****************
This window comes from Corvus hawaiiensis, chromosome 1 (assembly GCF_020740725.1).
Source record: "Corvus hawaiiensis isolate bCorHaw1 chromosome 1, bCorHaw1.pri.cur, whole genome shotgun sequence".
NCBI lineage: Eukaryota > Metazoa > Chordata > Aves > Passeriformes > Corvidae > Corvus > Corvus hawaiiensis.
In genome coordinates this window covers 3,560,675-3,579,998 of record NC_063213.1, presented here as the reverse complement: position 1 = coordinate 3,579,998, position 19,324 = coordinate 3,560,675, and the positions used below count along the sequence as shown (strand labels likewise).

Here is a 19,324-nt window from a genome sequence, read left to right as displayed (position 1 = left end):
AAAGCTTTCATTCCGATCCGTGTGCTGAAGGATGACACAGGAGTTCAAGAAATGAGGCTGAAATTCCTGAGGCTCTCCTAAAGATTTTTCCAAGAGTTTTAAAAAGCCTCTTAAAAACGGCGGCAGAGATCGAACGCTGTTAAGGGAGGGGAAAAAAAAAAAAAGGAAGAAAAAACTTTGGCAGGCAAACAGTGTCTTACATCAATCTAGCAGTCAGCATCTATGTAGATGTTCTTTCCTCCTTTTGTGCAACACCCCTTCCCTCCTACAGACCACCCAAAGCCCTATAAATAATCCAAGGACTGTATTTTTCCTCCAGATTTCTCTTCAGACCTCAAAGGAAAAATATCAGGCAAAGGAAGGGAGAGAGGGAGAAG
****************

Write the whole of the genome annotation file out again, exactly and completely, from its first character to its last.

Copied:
This window comes from Corvus hawaiiensis, chromosome 1 (assembly GCF_020740725.1).
Source record: "Corvus hawaiiensis isolate bCorHaw1 chromosome 1, bCorHaw1.pri.cur, whole genome shotgun sequence".
NCBI lineage: Eukaryota > Metazoa > Chordata > Aves > Passeriformes > Corvidae > Corvus > Corvus hawaiiensis.
In genome coordinates this window covers 3,560,675-3,579,998 of record NC_063213.1, presented here as the reverse complement: position 1 = coordinate 3,579,998, position 19,324 = coordinate 3,560,675, and the positions used below count along the sequence as shown (strand labels likewise).

Here is a 19,324-nt window from a genome sequence, read left to right as displayed (position 1 = left end):
AAAGCTTTCATTCCGATCCGTGTGCTGAAGGATGACACAGGAGTTCAAGAAATGAGGCTGAAATTCCTGAGGCTCTCCTAAAGATTTTTCCAAGAGTTTTAAAAAGCCTCTTAAAAACGGCGGCAGAGATCGAACGCTGTTAAGGGAGGGGAAAAAAAAAAAAAGGAAGAAAAAACTTTGGCAGGCAAACAGTGTCTTACATCAATCTAGCAGTCAGCATCTATGTAGATGTTCTTTCCTCCTTTTGTGCAACACCCCTTCCCTCCTACAGACCACCCAAAGCCCTATAAATAATCCAAGGACTGTATTTTTCCTCCAGATTTCTCTTCAGACCTCAAAGGAAAAATATCAGGCAAAGGAAGGGAGAGAGGGAGAAG